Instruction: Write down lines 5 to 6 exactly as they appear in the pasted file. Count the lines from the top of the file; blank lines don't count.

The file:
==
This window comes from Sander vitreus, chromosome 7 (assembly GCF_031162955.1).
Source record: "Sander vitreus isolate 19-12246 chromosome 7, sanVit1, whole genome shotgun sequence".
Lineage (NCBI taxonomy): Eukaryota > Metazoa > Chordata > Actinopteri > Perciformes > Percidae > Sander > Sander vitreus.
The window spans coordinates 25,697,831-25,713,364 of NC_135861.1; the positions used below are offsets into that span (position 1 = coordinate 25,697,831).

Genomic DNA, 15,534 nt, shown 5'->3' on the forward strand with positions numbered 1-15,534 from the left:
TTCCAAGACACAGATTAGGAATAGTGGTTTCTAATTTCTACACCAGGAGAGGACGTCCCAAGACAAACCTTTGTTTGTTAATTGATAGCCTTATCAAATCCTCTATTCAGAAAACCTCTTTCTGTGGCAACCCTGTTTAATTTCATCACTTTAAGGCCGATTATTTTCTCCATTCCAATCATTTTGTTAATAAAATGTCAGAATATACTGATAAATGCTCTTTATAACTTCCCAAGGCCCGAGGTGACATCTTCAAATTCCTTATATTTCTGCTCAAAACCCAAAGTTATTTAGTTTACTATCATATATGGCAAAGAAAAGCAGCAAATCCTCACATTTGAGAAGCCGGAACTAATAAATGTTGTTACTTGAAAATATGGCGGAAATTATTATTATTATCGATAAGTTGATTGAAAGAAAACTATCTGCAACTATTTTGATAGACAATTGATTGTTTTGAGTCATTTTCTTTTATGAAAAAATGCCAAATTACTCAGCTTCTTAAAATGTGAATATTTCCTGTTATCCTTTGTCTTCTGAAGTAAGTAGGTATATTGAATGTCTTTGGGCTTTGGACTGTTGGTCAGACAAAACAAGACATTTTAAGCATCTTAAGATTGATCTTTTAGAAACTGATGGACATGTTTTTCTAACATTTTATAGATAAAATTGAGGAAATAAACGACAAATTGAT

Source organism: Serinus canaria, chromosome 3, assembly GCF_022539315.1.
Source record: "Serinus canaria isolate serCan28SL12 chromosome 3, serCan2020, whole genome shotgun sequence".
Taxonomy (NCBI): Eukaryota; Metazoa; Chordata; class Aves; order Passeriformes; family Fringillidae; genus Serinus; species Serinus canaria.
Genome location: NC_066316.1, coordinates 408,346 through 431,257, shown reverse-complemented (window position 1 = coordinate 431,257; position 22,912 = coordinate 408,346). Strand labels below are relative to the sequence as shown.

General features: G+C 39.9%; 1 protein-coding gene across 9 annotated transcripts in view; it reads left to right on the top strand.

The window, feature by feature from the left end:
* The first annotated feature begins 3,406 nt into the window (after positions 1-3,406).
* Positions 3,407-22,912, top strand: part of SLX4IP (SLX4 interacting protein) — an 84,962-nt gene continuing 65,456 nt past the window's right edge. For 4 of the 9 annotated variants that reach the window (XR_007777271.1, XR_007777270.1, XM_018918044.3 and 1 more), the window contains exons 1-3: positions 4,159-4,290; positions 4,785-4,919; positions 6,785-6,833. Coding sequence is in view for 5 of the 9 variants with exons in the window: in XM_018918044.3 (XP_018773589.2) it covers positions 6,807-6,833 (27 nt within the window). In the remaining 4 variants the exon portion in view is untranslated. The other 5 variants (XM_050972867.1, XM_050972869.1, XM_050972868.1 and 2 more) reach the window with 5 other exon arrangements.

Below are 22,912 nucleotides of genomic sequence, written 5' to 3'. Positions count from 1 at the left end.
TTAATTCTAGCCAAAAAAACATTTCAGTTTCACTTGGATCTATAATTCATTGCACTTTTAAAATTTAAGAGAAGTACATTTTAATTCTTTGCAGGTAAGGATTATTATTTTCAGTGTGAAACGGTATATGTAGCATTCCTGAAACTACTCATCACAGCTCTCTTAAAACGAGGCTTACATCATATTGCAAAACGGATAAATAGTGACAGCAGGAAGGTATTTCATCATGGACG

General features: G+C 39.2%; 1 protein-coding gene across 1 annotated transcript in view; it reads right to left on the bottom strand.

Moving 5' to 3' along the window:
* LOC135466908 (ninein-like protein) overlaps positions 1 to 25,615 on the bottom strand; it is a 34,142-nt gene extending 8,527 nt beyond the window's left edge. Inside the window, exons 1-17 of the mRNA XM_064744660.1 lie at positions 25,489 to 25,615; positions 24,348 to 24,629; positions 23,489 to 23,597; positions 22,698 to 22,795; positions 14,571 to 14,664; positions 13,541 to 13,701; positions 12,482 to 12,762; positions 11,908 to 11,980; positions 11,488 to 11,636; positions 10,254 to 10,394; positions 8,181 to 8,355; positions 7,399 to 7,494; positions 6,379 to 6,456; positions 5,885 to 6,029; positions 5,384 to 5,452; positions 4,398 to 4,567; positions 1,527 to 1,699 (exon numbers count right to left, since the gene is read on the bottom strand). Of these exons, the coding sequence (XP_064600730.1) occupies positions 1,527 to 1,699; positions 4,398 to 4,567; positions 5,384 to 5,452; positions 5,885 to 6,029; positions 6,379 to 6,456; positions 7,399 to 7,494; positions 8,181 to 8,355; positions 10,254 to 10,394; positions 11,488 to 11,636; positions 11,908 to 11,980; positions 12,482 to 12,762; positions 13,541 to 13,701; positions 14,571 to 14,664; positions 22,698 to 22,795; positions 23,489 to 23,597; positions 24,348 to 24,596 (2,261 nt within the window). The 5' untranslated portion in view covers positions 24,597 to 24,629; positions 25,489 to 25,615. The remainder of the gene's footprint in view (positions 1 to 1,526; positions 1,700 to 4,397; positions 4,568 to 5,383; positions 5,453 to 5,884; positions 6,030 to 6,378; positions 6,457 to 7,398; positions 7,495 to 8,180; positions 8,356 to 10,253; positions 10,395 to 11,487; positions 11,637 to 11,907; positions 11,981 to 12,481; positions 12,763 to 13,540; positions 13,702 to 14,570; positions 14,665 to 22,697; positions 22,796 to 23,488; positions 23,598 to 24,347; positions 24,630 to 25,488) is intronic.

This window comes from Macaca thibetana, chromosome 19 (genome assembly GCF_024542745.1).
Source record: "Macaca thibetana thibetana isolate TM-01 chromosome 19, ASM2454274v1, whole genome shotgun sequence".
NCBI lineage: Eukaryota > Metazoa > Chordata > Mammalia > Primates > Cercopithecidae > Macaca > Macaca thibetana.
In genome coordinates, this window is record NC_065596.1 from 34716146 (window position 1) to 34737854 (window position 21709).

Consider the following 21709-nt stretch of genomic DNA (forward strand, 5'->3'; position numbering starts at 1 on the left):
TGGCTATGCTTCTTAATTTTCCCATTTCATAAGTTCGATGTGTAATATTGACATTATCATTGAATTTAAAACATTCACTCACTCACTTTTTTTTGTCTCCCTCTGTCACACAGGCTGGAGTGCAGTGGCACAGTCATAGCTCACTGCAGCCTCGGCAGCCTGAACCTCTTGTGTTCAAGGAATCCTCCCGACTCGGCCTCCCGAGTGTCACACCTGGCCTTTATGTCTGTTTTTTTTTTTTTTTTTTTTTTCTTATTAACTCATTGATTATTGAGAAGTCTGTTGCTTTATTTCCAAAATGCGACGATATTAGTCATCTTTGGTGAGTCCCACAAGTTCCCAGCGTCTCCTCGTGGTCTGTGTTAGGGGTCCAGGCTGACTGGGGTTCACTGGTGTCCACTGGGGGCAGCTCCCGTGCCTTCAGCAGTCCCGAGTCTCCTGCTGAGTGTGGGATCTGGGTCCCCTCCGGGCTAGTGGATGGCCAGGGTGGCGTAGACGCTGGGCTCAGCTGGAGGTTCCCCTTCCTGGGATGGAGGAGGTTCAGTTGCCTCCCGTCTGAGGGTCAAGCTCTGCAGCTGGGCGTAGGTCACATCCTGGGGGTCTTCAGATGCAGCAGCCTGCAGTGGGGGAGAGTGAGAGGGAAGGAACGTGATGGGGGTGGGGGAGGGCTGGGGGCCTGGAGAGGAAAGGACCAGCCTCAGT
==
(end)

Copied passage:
Genomic DNA, 15,534 nt, shown 5'->3' on the forward strand with positions numbered 1-15,534 from the left:
TTCCAAGACACAGATTAGGAATAGTGGTTTCTAATTTCTACACCAGGAGAGGACGTCCCAAGACAAACCTTTGTTTGTTAATTGATAGCCTTATCAAATCCTCTATTCAGAAAACCTCTTTCTGTGGCAACCCTGTTTAATTTCATCACTTTAAGGCCGATTATTTTCTCCATTCCAATCATTTTGTTAATAAAATGTCAGAATATACTGATAAATGCTCTTTATAACTTCCCAAGGCCCGAGGTGACATCTTCAAATTCCTTATATTTCTGCTCAAAACCCAAAGTTATTTAGTTTACTATCATATATGGCAAAGAAAAGCAGCAAATCCTCACATTTGAGAAGCCGGAACTAATAAATGTTGTTACTTGAAAATATGGCGGAAATTATTATTATTATCGATAAGTTGATTGAAAGAAAACTATCTGCAACTATTTTGATAGACAATTGATTGTTTTGAGTCATTTTCTTTTATGAAAAAATGCCAAATTACTCAGCTTCTTAAAATGTGAATATTTCCTGTTATCCTTTGTCTTCTGAAGTAAGTAGGTATATTGAATGTCTTTGGGCTTTGGACTGTTGGTCAGACAAAACAAGACATTTTAAGCATCTTAAGATTGATCTTTTAGAAACTGATGGACATGTTTTTCTAACATTTTATAGATAAAATTGAGGAAATAAACGACAAATTGAT